Regardless of how it manifests, for people who experience social anxiety, the stress of being in social situations is deep, persistent, and worst of all – limiting.
Whatever form of self-preservation I use to manage my anxiety, it prevents me from doing something. It could be going out with friends if I know there will be people there that I haven’t met. Or maybe meeting up with someone who is an acquaintance as opposed to a close friend. Sometimes it’s bailing on plans or commitments.
As I was preparing to leave for my first solo trip, I definitely feared the social aspect more than any concerns regarding my physical safety. After all, what could be worse than solo travel with social anxiety?
But off I went, alone, ready for my first solo adventure. I’m glad I did, and I will again. Along with the history and culture of the places I’d visited, I learned quite a bit about myself – my habits, my limits, my tendencies.
How solo travel & social anxiety actually work well together
Solo travel doesn’t give a shit about your comfort zone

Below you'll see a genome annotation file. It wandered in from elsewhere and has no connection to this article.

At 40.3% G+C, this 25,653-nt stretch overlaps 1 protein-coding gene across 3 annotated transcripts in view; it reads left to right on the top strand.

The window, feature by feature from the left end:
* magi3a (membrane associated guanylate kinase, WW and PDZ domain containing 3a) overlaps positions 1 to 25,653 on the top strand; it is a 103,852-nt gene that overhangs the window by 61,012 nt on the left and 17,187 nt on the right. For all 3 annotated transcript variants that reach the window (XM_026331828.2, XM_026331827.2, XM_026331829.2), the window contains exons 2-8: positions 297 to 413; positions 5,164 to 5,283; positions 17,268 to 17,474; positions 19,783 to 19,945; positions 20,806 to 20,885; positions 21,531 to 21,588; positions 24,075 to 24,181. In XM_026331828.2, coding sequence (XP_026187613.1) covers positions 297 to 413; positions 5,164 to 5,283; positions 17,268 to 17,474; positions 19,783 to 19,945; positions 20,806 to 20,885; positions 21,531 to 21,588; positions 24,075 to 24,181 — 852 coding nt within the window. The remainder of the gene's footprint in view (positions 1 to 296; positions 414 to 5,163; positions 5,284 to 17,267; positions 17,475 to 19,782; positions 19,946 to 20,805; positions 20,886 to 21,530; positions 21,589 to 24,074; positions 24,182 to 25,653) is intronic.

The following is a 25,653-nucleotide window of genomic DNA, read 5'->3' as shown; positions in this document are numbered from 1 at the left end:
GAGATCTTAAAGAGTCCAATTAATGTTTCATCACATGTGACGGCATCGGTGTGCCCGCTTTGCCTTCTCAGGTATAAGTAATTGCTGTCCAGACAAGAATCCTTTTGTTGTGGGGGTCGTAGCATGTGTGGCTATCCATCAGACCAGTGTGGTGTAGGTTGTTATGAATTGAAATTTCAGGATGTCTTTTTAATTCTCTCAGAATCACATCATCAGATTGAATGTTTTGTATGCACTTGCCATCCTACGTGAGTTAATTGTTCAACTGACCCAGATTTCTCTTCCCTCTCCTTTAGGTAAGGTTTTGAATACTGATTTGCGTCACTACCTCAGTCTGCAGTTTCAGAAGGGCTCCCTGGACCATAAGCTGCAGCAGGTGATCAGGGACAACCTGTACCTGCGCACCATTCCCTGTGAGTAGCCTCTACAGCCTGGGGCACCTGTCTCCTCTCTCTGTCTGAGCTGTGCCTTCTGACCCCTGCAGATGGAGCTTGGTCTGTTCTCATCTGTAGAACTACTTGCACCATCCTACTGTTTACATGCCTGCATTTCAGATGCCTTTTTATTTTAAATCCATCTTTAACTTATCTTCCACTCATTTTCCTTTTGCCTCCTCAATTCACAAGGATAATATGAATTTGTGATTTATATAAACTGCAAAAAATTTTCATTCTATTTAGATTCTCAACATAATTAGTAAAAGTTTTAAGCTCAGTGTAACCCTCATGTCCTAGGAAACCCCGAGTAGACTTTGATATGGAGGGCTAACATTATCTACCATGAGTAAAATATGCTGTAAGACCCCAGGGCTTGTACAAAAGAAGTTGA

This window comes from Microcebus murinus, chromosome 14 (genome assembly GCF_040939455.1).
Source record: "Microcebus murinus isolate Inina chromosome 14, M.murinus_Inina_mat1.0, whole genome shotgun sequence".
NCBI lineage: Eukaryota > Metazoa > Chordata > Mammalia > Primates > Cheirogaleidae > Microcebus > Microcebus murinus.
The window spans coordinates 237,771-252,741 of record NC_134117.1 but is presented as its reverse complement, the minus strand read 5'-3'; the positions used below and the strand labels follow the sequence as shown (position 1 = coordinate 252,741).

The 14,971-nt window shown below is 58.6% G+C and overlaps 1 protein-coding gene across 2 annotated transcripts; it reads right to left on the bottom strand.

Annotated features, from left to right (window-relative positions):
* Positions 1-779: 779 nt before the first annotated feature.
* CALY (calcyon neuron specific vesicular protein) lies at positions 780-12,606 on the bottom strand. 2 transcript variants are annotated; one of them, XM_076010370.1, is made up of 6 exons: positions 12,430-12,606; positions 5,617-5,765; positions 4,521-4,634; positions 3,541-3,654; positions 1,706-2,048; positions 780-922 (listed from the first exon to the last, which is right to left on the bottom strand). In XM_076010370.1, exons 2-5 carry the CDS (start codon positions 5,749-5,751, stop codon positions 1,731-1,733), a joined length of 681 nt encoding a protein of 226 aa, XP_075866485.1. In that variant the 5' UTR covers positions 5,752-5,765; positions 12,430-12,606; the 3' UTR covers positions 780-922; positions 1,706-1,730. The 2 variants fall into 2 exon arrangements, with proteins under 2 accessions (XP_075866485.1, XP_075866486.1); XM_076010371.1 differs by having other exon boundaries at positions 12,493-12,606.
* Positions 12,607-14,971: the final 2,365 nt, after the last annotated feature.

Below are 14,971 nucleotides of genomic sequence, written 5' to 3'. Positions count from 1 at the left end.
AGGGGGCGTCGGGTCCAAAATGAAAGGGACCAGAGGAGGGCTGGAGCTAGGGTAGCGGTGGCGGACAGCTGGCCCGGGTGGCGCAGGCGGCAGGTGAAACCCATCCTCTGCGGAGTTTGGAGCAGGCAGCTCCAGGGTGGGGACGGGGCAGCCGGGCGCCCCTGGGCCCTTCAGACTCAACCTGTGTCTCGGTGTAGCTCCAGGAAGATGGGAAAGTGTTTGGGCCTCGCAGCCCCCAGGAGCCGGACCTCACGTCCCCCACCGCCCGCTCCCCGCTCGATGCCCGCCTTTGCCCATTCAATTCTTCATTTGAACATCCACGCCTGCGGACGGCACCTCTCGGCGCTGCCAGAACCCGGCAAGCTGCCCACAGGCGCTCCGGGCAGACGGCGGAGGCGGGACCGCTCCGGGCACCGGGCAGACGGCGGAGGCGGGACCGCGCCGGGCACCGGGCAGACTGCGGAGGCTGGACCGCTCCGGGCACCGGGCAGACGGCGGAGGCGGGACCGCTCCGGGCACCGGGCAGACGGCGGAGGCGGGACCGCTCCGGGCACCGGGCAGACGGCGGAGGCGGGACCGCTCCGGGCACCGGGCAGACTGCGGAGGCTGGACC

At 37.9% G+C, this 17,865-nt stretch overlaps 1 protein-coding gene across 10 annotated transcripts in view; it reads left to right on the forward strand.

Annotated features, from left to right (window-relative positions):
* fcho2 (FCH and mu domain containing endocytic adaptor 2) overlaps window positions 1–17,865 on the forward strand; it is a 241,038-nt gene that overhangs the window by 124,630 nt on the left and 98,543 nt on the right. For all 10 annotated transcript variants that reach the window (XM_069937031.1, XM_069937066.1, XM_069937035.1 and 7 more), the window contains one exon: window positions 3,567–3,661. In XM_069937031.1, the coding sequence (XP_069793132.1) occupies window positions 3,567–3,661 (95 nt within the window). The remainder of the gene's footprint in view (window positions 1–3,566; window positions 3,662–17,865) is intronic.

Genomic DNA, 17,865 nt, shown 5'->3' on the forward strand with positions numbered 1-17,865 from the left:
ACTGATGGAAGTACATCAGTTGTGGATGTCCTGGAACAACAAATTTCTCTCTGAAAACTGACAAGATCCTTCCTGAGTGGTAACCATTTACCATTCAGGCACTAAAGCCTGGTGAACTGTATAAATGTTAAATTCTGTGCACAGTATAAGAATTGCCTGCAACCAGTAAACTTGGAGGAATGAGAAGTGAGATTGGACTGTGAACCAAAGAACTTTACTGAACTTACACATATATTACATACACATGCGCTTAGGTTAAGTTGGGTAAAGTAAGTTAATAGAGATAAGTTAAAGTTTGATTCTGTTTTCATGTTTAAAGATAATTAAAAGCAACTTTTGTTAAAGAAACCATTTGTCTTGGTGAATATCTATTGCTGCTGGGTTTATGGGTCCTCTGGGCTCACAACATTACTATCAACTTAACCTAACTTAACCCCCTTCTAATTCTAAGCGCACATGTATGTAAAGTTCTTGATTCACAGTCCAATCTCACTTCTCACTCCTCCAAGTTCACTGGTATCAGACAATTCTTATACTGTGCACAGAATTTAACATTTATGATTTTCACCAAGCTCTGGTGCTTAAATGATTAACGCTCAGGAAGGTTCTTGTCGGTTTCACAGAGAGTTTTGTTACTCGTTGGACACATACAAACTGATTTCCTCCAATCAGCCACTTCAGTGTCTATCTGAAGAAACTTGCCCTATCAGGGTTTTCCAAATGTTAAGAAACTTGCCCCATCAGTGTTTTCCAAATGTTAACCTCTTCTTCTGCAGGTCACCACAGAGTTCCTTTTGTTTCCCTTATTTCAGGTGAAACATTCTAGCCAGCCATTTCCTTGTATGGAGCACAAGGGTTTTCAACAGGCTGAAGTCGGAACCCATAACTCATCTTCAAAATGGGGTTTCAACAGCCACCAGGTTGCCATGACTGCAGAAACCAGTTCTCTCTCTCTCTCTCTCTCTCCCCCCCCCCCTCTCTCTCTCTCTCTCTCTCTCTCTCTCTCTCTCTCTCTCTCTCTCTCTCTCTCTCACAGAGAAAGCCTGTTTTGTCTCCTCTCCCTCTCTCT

Regardless of where you’re going, solo travel pushes you to your edge and then some. Especially in a far-off land – one that lacks familiarity and a common language.
From the moment you step off the plane, you begin to find yourself in uncomfortable situations.
Figuring out where you’re going when you don’t speak the language, attempting to get your bearings in a new place. Your brain has to make sense of all this new stimuli. When you’re in an uncomfortable situation, your brain is forced to process that information and (hopefully) find a solution. This ultimately establishes new connections in the brain.
Communication will be easier than you think